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Reno Air Racing: The Simulation

Reno Air Racing Flight Simulation In Holding Pattern
An Interview With Software Developer Pat Hunt

You’re in a P-51 Mustang flying fifty feet above the rocky desert floor.

Below, rocks and sagebrush flash by in a blur. Just in front of your windscreen, twelve cylinders turn a massive propeller beating the hot desert air into submission. Coming into view now, the next pylon appears.

This is it – the last turn – and yet it is gone in a flash, almost before you see it.

Ahead of you, a tall, blue and white checkered tower with the word RENO emblazoned upon its length...

Home Pylon... the checkered flag...

You’ve done it... you have won the Unlimited Gold at the National Championship Air Races in Reno, Nevada!

Sound like a dream?

For most of us, this is as close as we might ever get to the unbelievable experience of flying at the Reno Air Races.

Close your eyes, hear the engine, feel the power that you control in your hands. can I be here in this place and time with THIS much power in my grasp...

Just a dream?

Maybe not!

For the last several years, a team of six computer gaming programmers have been working on bringing this "dream flight" to life for anyone who has a home computer. The thrill of high speed flight, combined with low, fast, screaming engines and propellers.

Competing with your fellow racers all around you.... right on your desktop.

Sometimes it seems those things we want most are the most elusive. This particular flight simulation being created by Victory Interactive would seem to be one of those things.

We’ve been following the on again off again progress of this game for several years, as it evolved through the early stages of development, becoming a nearly complete, ready for market, full featured, Air Racing simulation.

Originally under the wing of gaming software producer, Papyrus, the Reno Air Racing game was dropped and production halted. The early reports of Reno Air Racing had us on the edges of our seats in eager anticipation... and then no more word of it. Like a distant mirage in the desert, just when you are almost able to touch it, feel it, see it to be real... it fades away. Just out of reach.

Then, earlier this year, the magic words: "It’s on again!" There would be a Reno Air Racing simulation on our desktops... along with even better news... it might make it to market before Reno!!!

If you’ve ever followed the computer game development process, you will be familiar with release dates that seem to move away like that desert mirage, a seemingly never ending wait for the magic words: "It’s Gone Gold!!!" Meaning, the final release version has been written and in the hands of the software developer is a magic disk.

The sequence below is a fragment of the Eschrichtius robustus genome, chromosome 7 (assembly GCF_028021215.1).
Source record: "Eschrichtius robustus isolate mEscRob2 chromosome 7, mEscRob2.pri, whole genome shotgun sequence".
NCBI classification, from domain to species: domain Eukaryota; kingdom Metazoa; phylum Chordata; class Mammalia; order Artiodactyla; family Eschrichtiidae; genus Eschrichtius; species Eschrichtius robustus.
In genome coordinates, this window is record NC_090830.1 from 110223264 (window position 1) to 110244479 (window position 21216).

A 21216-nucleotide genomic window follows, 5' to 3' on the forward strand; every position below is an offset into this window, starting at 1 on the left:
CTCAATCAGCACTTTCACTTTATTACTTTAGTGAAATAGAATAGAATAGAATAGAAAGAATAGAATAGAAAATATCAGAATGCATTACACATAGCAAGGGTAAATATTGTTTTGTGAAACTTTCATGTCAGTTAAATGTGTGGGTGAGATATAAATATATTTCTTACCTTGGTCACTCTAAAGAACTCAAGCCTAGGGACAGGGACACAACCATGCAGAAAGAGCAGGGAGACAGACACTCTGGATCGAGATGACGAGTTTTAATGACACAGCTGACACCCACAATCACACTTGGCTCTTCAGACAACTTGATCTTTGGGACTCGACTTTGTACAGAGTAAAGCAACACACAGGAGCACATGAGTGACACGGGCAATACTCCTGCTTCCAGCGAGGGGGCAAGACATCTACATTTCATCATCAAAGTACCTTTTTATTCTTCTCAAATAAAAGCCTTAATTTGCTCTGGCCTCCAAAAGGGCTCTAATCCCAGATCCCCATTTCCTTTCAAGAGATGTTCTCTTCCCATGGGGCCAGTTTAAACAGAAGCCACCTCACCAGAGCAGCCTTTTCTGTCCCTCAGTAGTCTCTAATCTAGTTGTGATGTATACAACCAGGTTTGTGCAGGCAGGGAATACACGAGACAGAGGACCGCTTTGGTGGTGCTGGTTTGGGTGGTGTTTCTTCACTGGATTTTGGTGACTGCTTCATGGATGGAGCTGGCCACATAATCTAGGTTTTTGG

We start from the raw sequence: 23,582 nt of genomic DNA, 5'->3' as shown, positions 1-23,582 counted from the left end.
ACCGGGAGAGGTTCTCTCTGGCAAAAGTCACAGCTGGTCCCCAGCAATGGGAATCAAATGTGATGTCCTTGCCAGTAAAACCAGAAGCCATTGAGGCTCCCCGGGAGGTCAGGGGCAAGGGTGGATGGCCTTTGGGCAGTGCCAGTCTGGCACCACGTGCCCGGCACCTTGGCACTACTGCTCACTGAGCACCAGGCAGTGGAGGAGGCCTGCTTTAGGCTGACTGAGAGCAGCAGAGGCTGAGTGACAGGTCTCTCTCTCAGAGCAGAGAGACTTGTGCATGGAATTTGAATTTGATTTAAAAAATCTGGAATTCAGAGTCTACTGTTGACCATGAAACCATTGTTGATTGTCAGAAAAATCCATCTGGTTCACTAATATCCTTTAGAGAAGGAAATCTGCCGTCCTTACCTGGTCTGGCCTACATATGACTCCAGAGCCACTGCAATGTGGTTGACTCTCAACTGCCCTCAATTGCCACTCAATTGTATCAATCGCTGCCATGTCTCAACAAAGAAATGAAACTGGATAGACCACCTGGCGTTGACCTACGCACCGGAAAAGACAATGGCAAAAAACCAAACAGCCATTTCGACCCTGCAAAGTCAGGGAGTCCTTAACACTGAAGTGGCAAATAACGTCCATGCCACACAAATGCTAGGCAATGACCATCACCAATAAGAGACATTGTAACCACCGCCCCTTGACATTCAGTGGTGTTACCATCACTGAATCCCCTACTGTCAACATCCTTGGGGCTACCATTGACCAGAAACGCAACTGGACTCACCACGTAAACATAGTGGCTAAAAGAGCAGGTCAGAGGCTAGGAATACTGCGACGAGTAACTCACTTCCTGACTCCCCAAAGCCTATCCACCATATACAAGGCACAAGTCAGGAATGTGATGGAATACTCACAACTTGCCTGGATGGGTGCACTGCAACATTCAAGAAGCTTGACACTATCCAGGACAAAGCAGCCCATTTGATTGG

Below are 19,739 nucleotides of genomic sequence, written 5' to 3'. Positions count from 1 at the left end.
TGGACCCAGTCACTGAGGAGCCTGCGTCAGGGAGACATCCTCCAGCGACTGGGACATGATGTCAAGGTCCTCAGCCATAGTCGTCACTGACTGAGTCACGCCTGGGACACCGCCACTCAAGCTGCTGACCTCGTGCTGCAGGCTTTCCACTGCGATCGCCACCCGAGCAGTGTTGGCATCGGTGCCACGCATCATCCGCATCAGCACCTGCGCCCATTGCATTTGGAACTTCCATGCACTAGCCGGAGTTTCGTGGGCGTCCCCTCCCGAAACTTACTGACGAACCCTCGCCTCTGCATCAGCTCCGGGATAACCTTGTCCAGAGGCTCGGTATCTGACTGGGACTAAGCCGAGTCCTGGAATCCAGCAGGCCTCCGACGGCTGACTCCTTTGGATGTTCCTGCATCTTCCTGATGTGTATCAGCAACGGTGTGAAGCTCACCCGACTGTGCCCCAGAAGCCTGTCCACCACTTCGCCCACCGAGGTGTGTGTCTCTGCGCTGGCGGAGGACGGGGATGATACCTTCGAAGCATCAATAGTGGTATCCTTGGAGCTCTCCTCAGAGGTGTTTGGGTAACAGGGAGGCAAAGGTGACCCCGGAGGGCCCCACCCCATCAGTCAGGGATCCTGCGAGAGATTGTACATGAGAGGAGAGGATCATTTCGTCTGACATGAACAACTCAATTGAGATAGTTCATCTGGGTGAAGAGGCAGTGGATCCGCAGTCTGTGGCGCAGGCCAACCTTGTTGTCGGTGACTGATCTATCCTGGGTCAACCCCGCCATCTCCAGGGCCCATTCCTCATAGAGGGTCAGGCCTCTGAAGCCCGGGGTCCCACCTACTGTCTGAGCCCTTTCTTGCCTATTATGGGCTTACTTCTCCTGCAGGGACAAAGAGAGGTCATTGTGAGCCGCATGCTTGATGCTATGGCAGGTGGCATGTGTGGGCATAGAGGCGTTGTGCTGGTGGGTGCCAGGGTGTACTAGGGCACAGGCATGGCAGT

Actually gold in color, this disk represents literally thousands of hours work on a seemingly endless list of complex processes, graphic models and feature lists. Once completed, this mass of data and images come together in a product that will create the illusion of flight and carry thousands of people off to millions of hours of delightful escape from reality, into the world of virtual flight itself.

As we mentioned in Part One of this article, this "road to gold" can sometimes become rocky, and this has been the case with "Reno Air Racing."

The question is this: "Where is 'Reno Air Racing' now!?"

For some answers and a ray of hope, we talked with the president of Victory Interactive, Pat Hunt...

Our first question was the most obvious one: What’s next?

A somewhat frustrated Hunt replied, "Who Knows?"

Though the somewhat bleak outlook indicated by Pat’s first response might discourage fans awaiting this simulation, Hunt continued on a more positive note: "We’re talking to a lot of other publishers and it’s so far done, we’re almost there."

Pat told us the simulation is very close to completion, nearly ready for a publisher to take it to market. We asked if we might see this happen soon?

"I would certainly think so," replied Hunt, continuing..."it’s just a question of finding a publisher. We’ve already found one publisher that wants it. It’s really a question of what kind of terms or deals we can get for Victory Interactive."

Was there any forewarning from Mattel that this surprise announcement was coming?

According to Hunt, "It kind of came out of the blue. They were real happy with it. I think it was just an economic issue with them. We’re what they call in the 'Beta Phase' – we’re very close to [being] weeks away from finishing it... It is a matter of weeks away from being finished," added Hunt, who cited widespread interest in the Reno Air Racing simulation:

"I think that there is a tremendous market out there," said Hunt. "Considering the thousands of fans who attend Reno, Oshkosh and other air shows, there is really no other product out there like this. In the gaming industry, flight sims have, essentially, died. In air combat, I mean. To me this is still very exciting because it’s like NASCAR in airplanes."

Hunt added: "It’s racing in three dimensions."

Most of you reading this have probably seen the website for this product, along with screen shots, descriptions etc. We have talked with Pat and the former producer of Reno Air Racing in the past about what would be in the finished product.
listen to interview)

Also, with several more months into it since our last conversation – and knowing that there has been an agreement struck with several race teams to have their airplanes modeled in the simulation – we asked Pat what it was like, flying the pylons in the airplanes of Reno Air Racing...


Screen shots and Reno Air Racing graphic, 2000 Mattel, Inc

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